Sensitive population issues resurface at U.N. meeting

After five years, delegates renew debate on strategy to raise status of women

April 11, 1999|By NEW YORK TIMES NEWS SERVICE

UNITED NATIONS -- A consensus reached at a 180-nation conference in Cairo, Egypt, five years ago on a new strategy for limiting world population growth by improving the status of women is facing serious religious, ideological and financial difficulties.

The strategy would allow the world's population to rise from its present level of about 5.9 billion people to close to 9.8 billion by the year 2050, and then hold it at around that level.

But a review conference convened here at the end of last month to see what progress countries were making toward the Cairo goals broke up with barely half its work completed.

Instead of comparing experiences with the Cairo program, the 180 governments represented spent days wrangling over such sensitive issues as abortion, contraception, sex education for teen-agers and women's rights, to the frustration of the more than 700 private organizations interested in population and women's issues attending the session.

The meeting did not even discuss money for the Cairo program. It is increasingly unclear whether the world will be able to raise spending on population policies from $10 billion a year at present to the $17 billion required under the new strategy in the year 2000, or the nearly $22 billion needed by 2015, at a time when Western aid to developing nations is falling.

"We are having a replay of the differences which surfaced at Cairo by some of the countries who feel they lost out then," acknowledged Bangladesh's representative, Anwarul Karim Chowdhury, chairman of the review conference, which will reconvene next month to complete its work.

"We are sorry to see a meeting that was supposed to take stock of how countries are implementing the Cairo program turn into an attempt to renegotiate that program," said Anika Rahman, of the Center for Reproductive Law and Policy, one of the private lobbying groups attending the talks.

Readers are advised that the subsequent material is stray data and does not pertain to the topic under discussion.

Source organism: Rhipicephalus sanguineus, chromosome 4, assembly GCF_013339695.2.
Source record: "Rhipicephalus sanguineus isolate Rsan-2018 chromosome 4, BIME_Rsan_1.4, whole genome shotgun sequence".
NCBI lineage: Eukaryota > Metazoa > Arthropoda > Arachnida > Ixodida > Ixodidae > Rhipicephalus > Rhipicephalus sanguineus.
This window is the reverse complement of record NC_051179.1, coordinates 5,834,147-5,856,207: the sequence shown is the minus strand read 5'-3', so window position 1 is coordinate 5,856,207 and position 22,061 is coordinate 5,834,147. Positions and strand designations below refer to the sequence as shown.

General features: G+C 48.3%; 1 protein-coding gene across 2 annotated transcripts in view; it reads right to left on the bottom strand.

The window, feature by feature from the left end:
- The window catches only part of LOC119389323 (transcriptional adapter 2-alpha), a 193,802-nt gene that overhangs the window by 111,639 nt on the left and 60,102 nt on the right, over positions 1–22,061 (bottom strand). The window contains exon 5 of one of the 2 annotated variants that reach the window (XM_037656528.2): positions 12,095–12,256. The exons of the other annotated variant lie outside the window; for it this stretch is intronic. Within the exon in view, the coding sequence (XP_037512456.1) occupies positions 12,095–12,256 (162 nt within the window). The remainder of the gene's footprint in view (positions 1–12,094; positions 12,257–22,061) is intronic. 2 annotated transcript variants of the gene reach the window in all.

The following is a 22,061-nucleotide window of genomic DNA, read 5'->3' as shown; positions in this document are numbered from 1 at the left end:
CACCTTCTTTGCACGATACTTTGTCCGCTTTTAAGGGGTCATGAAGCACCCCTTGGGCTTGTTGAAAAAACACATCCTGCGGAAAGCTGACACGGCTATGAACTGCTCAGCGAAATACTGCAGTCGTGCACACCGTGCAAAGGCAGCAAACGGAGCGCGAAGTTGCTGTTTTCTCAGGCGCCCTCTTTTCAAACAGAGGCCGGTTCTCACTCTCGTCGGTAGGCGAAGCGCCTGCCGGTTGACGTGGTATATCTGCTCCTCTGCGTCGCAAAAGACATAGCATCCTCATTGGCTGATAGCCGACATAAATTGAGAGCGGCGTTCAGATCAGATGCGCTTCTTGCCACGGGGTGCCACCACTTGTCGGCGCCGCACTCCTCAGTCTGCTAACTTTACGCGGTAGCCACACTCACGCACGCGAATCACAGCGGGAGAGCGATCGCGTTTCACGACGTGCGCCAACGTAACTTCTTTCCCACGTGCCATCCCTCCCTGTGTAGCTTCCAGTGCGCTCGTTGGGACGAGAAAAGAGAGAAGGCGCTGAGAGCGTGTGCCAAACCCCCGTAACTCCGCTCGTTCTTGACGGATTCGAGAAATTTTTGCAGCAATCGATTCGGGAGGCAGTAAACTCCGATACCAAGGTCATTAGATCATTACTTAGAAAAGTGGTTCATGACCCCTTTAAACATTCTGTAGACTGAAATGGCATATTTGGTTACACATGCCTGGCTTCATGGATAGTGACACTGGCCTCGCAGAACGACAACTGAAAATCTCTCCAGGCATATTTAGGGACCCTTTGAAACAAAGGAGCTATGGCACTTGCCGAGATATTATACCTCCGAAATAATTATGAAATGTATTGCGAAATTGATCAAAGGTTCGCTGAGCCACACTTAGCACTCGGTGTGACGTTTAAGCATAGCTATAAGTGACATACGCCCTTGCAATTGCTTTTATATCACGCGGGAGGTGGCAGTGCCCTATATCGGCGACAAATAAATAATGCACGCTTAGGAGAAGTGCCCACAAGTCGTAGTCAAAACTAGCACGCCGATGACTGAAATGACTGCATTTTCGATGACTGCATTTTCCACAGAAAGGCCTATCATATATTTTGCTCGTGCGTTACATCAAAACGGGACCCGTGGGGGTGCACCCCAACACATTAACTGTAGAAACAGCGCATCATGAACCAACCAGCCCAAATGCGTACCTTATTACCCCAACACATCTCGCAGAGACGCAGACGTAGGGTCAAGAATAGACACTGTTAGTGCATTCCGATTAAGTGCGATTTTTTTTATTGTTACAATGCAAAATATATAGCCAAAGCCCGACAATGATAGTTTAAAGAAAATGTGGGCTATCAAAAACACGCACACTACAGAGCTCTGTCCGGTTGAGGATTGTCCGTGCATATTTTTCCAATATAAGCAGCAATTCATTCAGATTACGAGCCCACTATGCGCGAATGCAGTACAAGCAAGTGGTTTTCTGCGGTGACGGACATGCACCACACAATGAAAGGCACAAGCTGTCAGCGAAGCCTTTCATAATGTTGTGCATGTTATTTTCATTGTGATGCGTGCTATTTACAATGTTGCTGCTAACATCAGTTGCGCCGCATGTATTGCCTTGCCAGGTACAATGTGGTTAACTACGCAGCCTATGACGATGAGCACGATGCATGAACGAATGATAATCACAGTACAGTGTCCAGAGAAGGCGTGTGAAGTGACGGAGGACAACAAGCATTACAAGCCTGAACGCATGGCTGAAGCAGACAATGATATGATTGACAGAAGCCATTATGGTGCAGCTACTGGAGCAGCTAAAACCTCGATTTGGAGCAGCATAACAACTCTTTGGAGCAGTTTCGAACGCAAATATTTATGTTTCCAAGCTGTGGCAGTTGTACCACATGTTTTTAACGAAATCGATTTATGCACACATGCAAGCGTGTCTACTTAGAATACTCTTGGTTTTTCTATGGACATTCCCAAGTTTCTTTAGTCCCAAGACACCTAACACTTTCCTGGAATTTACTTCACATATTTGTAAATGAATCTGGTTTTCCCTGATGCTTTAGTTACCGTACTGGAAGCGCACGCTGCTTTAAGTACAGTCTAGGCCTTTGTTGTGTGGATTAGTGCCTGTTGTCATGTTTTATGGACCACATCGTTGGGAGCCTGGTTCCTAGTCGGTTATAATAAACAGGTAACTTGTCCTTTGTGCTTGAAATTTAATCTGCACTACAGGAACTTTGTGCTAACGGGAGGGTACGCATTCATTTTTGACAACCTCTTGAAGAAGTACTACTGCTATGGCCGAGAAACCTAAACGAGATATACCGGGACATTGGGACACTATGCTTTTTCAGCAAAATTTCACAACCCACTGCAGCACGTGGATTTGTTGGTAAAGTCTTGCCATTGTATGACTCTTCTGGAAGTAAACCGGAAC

Noting a "huge gap between promises and performance," June Persaud, the Guyanese delegate who spoke for the Group of 77, as the 130 developing member countries of the United Nations call themselves, predicted the industrialized world will provide only 33 percent of the $5.7 billion it is supposed to contribute to the program by 2000.

Unlike earlier U.N. efforts to curb population growth, which emphasized numerical targets, the Cairo strategy assumes that women will automatically limit the size of their families as they become healthier, richer and more educated and enjoy a higher social status.

It calls for universal access to reproductive and sexual health care by 2015, as well as universal access to primary education, gender equality and sharp reductions in infant, child and maternal mortality.

"Cairo marks a shift in emphasis in population policy from targets and numbers to improving women's lives," said Rosalind P. Petchesky of the International Reproductive Rights Research Action Group. "You won't stem population growth without bettering the lot of women."

But instead of using last month's review conference to compare national experiences in carrying out the Cairo program, delegates found themselves locked in a linguistic struggle over what they should say about a number of sensitive subjects in the report they will present to a special session of the U.N. General Assembly in July.

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